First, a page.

Common Law Termination Pay
Common law termination pay refers to a financial award made by a court in favour of an individual following a claim being filed with the court. Statutory common law also means government-made civil law, i.e. law. However, when talk of common law rights, severance and severance pay only mean the identical thing: the money that an individual gets in lieu of notice of the termination of his employment.
These are also referred to as ‘common law’ rights because they are derived from a body of law known as the’statute of limitations’. This is actually a rule put into effect by the federal government and every Canadian government at least has a say in how the law works in this regard. In two cases mentioned above, there were two separate but overlapping employment circumstances. Both examples involved an employee who had been employed for a considerable period of time with the company but who had been let go in recent times.
The first case pertained to a case which involved an employee who was an engineer and was let go by his employer because the said employer had not adhered to the employment standards act. The employee did not accept any redundancy at that point of time and did not bring about any grievance before the employment tribunal which is one of the bodies set up to handle such cases. He therefore claimed for wrongful dismissal or common law termination pay which would have been decided by the tribunal based on the facts that there had been a valid employer-employee relationship for at least two years. This was however ruled against by the employer and the case was lost.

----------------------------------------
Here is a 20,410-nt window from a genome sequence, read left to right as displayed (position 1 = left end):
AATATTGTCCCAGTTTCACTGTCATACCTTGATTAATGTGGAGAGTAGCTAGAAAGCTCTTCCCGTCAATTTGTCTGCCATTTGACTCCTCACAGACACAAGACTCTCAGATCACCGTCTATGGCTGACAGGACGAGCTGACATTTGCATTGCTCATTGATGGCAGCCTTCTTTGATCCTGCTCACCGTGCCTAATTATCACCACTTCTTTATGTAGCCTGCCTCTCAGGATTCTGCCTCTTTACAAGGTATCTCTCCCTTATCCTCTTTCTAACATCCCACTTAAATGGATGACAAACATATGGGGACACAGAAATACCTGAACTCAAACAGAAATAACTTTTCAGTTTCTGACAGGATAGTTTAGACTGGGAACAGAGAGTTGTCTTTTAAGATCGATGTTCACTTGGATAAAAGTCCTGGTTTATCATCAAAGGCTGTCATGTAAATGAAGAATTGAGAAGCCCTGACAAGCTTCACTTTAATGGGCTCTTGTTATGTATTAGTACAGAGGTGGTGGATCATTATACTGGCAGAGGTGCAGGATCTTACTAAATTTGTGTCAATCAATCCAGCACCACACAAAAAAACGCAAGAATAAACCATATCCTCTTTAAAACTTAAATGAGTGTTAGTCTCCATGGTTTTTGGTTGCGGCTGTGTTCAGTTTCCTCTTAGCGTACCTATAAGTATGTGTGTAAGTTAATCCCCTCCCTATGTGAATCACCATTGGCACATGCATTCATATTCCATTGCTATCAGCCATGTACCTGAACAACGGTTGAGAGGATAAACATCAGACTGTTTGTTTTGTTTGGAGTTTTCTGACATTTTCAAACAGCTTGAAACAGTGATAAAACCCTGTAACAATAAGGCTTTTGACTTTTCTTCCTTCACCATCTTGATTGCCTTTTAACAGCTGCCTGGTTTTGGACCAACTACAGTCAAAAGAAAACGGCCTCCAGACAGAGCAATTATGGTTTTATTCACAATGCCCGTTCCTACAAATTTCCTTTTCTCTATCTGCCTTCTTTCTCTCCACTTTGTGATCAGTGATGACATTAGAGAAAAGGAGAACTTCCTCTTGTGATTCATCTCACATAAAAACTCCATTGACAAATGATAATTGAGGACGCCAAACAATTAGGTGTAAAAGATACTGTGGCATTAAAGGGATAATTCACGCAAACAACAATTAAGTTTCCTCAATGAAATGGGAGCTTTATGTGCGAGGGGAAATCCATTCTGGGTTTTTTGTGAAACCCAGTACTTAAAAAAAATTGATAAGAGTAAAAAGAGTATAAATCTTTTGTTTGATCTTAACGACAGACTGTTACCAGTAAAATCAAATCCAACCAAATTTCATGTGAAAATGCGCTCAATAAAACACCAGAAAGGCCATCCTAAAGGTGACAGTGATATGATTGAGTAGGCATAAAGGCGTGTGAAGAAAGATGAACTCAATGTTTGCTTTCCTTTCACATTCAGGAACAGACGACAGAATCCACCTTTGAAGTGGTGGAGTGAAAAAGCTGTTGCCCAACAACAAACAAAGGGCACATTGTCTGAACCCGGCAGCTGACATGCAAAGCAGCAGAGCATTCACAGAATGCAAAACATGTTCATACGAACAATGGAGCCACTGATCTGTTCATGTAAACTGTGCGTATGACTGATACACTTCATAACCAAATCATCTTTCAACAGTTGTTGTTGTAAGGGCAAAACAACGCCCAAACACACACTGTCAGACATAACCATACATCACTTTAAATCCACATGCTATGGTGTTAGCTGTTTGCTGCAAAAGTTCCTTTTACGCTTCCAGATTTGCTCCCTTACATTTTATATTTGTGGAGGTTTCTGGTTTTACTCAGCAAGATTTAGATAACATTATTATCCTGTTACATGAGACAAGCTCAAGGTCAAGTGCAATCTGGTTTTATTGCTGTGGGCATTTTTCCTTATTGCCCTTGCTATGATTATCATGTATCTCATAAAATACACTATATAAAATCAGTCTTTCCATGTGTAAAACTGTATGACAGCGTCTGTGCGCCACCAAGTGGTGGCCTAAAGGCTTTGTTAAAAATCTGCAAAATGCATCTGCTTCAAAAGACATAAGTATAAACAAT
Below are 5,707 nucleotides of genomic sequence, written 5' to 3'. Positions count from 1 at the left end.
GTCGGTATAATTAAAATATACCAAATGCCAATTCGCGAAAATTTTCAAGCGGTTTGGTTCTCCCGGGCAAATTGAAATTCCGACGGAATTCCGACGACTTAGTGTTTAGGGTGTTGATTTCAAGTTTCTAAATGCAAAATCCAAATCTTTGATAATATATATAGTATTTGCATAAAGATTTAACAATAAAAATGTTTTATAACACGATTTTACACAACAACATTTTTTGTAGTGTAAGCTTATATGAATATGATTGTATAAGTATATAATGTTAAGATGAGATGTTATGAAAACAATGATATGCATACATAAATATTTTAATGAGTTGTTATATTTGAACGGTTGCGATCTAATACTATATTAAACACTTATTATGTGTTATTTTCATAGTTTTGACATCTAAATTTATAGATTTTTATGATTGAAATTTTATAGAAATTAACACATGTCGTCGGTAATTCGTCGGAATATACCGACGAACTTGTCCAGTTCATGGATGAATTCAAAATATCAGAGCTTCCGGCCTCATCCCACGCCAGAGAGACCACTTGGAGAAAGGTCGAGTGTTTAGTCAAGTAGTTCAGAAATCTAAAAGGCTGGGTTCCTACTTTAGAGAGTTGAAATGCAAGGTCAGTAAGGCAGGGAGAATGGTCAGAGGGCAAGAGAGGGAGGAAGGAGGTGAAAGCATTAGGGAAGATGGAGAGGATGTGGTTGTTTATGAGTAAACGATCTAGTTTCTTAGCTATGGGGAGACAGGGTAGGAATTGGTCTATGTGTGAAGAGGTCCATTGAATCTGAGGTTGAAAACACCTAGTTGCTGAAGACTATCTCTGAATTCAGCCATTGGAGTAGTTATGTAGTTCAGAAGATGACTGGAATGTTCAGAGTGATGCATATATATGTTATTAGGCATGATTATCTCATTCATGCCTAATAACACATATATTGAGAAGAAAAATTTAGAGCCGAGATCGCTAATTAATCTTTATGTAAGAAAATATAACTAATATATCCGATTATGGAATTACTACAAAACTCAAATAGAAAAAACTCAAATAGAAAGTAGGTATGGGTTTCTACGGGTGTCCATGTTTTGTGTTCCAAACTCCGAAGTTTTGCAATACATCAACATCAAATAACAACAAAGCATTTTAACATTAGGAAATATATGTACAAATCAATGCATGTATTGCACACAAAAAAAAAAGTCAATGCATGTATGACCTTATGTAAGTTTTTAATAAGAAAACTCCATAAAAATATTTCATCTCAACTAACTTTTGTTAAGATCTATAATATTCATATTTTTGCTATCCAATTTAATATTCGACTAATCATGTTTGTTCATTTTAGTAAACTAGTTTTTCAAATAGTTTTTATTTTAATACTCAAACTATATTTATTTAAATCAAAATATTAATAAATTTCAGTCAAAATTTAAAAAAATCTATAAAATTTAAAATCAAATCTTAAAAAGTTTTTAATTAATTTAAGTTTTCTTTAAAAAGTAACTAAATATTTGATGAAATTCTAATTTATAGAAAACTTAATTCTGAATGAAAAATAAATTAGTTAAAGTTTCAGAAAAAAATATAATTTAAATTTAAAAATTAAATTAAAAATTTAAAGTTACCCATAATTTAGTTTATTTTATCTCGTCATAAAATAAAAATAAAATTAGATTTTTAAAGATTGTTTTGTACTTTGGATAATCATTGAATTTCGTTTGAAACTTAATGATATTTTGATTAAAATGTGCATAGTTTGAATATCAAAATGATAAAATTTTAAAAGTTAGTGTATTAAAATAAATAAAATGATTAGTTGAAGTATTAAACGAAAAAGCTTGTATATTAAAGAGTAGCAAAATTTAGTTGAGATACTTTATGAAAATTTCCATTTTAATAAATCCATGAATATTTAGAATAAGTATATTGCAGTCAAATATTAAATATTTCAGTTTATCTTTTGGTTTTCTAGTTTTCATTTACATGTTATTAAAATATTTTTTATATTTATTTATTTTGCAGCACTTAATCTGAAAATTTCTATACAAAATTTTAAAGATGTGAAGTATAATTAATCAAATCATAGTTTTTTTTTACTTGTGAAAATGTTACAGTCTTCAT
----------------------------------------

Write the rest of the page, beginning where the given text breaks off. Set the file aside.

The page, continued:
How Much Does a Common Law Termination Pay Look Like?
The second case concerned an accountant who was also an employee of the same employer for some ten years. He had been let go when the company went bankrupt and he had then applied for unemployment compensation. Although this did not represent a problem with him for claiming for wrongful dismissal or common law termination pay, the company did not accept his claim before the employment tribunal and the matter was lost. This made way for him to appeal to the Employment Relations Authority which ruled that there had been a sufficient termination of employment for him to be entitled to reasonable notice of dismissal and that the employer must make good the loss of earnings by making suitable changes to his working conditions.
It should be noted that these rules and regulations apply only if the employer can show that the employees have a right to be protected by the contract or if the employment contract contains a severability clause. In the first instance, if the contract provides for a severability clause, an appeal can be brought by the employer, but in the second instance, it has to be proved that there was no valid contractual relationship between the parties and that the employees were effectively deprived of their right to continued employment by the defendant. The Employment Relations Authority is used very often in these cases as it can look after the employment issues that are referred to the court in order to make sure that the employee receives fair notice of dismissal and that they are paid their common law termination pay.
In order to know how much you can expect to receive for your common law termination pay, it is advisable to calculate the number of days worked over a twelve month period and then compare this with the length of service. The calculation would be as follows: Number of days worked x 12 months / number of days worked x 3.5% + (number of days worked – number of days) x 100. You could even use a calculator that shows the number of days worked over a fixed period of time. To calculate other types of common law termination pay, you will have to contact an employment solicitor.